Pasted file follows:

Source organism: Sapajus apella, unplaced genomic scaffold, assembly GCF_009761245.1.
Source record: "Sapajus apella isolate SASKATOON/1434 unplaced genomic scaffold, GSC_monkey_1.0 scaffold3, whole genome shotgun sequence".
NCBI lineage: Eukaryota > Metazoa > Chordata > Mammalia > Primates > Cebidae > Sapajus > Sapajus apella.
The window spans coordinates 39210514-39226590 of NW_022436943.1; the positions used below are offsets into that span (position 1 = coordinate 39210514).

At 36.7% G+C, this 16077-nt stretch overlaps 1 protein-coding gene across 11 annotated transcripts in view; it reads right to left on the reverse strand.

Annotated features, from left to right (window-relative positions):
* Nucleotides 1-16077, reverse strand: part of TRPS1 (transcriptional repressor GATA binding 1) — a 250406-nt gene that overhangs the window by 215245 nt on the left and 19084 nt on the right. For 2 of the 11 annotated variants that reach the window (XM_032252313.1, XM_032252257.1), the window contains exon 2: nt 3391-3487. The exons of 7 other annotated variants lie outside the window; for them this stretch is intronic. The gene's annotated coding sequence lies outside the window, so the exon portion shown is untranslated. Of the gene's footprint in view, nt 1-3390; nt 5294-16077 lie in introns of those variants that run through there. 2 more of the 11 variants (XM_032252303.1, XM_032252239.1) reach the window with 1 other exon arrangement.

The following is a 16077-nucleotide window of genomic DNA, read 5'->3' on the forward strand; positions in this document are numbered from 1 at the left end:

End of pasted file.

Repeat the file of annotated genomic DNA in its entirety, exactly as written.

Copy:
Source organism: Sapajus apella, unplaced genomic scaffold, assembly GCF_009761245.1.
Source record: "Sapajus apella isolate SASKATOON/1434 unplaced genomic scaffold, GSC_monkey_1.0 scaffold3, whole genome shotgun sequence".
NCBI lineage: Eukaryota > Metazoa > Chordata > Mammalia > Primates > Cebidae > Sapajus > Sapajus apella.
The window spans coordinates 39210514-39226590 of NW_022436943.1; the positions used below are offsets into that span (position 1 = coordinate 39210514).

At 36.7% G+C, this 16077-nt stretch overlaps 1 protein-coding gene across 11 annotated transcripts in view; it reads right to left on the reverse strand.

Annotated features, from left to right (window-relative positions):
* Nucleotides 1-16077, reverse strand: part of TRPS1 (transcriptional repressor GATA binding 1) — a 250406-nt gene that overhangs the window by 215245 nt on the left and 19084 nt on the right. For 2 of the 11 annotated variants that reach the window (XM_032252313.1, XM_032252257.1), the window contains exon 2: nt 3391-3487. The exons of 7 other annotated variants lie outside the window; for them this stretch is intronic. The gene's annotated coding sequence lies outside the window, so the exon portion shown is untranslated. Of the gene's footprint in view, nt 1-3390; nt 5294-16077 lie in introns of those variants that run through there. 2 more of the 11 variants (XM_032252303.1, XM_032252239.1) reach the window with 1 other exon arrangement.

The following is a 16077-nucleotide window of genomic DNA, read 5'->3' on the forward strand; positions in this document are numbered from 1 at the left end: